Account receivables are the amount owes by other entities or people as the result of purchasing goods or rendering services without making payments at the time goods or services are delivered. This happens when the entity sells its goods or services to the customer.
In daily business activities, the customers would love to purchase the goods on credit. Even some of the entities might make payment at the time they purchase.
But most of them don’t. They buy now and pay later. The entity might do some assessment of the credibility of their customers before they provide credit sales.
From the accounting point of view, such transactions are called accounts receivable and they have to be recorded in the financial statements with respect to all relevant accounting policies, concepts, and standards.
In the daily sales transactions, the entity offer goods or services to its customers. At the time of delivery of those goods or services, some customers pay immediately and some of those wait to make payment later.
If the customers make payments immediately, then there are no accounts receivable that should record on the balance sheet.
However, if the goods or services are delivered to customers, and the payment is not made. Then, the entity should record it as accounts receivable on that day on the balance sheet.
For example, the amount of goods is 1,000 USD which means the amount to be received from customers is also 1,000 USD. The double entity for this transaction should be,
Debit account receivable amount 1,000 USD, and then credit account receivable amount 1,000 USD. Account receivable is under current assets on the balance sheet.
These accounts receivable stays on the balance sheet until the customer makes the payment or the company has written it off.
At the time of payment, the accounting treatment of this transaction would be,
Debit cash/bank 1,000 USD depending on the types of payments and then credit account receivables the same amount. At this time, the account receivable will turn to zero.
Accounts receivable recognition:
Account receivable is the company’s assets and its recognition and measurement should respect the definition of assets as per the IFRS framework.
In general, the entity should recognize accounts receivable in its balance sheet the same it recognizes revenues that correlated with the AR in the income statement.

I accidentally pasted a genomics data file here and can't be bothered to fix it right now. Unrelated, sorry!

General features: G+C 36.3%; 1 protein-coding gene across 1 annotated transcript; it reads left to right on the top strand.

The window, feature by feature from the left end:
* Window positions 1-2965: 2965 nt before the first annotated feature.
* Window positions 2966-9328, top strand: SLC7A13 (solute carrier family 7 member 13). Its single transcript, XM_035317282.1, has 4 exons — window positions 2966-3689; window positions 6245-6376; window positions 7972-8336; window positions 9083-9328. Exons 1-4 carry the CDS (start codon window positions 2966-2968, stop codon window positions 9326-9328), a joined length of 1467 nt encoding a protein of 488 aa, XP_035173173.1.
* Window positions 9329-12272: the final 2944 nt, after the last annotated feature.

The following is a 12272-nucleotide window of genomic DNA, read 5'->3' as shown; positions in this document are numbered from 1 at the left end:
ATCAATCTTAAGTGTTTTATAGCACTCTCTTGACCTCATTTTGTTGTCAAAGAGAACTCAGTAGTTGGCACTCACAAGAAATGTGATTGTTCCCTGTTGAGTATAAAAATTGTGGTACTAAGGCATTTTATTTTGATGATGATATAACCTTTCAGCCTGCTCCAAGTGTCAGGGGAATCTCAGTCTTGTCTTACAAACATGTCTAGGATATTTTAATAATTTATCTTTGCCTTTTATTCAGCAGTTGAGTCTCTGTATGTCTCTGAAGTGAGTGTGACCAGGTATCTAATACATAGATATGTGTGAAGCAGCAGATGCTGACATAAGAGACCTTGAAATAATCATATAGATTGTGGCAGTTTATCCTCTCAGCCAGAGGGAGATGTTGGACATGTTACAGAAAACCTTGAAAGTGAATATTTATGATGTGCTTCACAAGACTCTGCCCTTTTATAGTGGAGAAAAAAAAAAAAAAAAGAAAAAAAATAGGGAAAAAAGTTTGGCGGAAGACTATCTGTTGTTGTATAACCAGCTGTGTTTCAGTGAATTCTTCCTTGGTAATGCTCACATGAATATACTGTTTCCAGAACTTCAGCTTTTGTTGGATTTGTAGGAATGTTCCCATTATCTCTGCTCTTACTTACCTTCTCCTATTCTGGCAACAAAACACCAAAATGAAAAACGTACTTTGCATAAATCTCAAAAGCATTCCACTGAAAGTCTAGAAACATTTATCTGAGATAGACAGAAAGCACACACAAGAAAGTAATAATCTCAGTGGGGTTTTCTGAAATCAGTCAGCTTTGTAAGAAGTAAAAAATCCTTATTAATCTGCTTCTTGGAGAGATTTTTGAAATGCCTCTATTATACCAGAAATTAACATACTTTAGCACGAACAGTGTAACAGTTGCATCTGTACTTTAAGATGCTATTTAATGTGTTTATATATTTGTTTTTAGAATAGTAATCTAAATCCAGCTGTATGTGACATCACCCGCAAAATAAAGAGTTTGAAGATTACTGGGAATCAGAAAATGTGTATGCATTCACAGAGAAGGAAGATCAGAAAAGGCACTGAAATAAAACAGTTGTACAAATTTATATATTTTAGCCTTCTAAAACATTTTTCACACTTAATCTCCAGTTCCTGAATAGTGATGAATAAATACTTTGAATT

That means when the entity recognizes sales transactions as revenue in the income statement, and the account receivable should also recognize in the balance sheet as well.
For example, if the sales transaction is 1,000 USD and the customer is not making the payment at the time sales transactions is made, the entity should record both recognized sales and account receivable in its financial statements as follow:
- Credit sales transactions amount to 1,000 USD in the income statement to recognize sales that the entity made.
- Debit account receivable under current assets 1,000 USD in the balance sheet to recognize receivable that entity expected to receivable from its customers.
Account receivable aging report refers to the report that summarizes all of the accounts receivable by their ages of outstanding.
Normally, the reports classify those outstanding account receivable into different ages rank from under 30 days, from 30 to 60 Days, from 60 to 90 day and over 90 days.
This report serves management as the analytic reports and to help them take better action on the long outstanding.
For example, management should review the collection policy if the proportion of outstanding account receivable over 90 days are high compared to total outstanding.
Also, management should consider taking some actions like legal action to those customers whose outstanding longer than 90 days.
Now, most of the company use the accounting system to records its financial statements and account receivable aging report normally automatically calculated.
So to get this kind of report for management, the accountant does not require to manually prepare it.
This report is also normally obtained by the auditor during their audit on the entity’s financial statements.
Normally, the auditor obtains this report to access the likelihood of overstated the accounts receivable. For example, the auditor will review why there is a large amount of long term outstanding.
Why managing accounts receivable is important?
Account receivable is part of the company’s liquid assets. What I mean by that is the company expected that its accounts receivable could be converted into cash in less than one year.
This is the reason why managing account receivable is very important for the company.
Here are the advantages of good management of accounts receivable:
- Have enough cash for operating activities
- Earn interest from bank deposit
- Not spend too much employee time chasing with customers
- Have a better relationship with customers
- Better receivable turnover ratio
- Company financial statements look healthy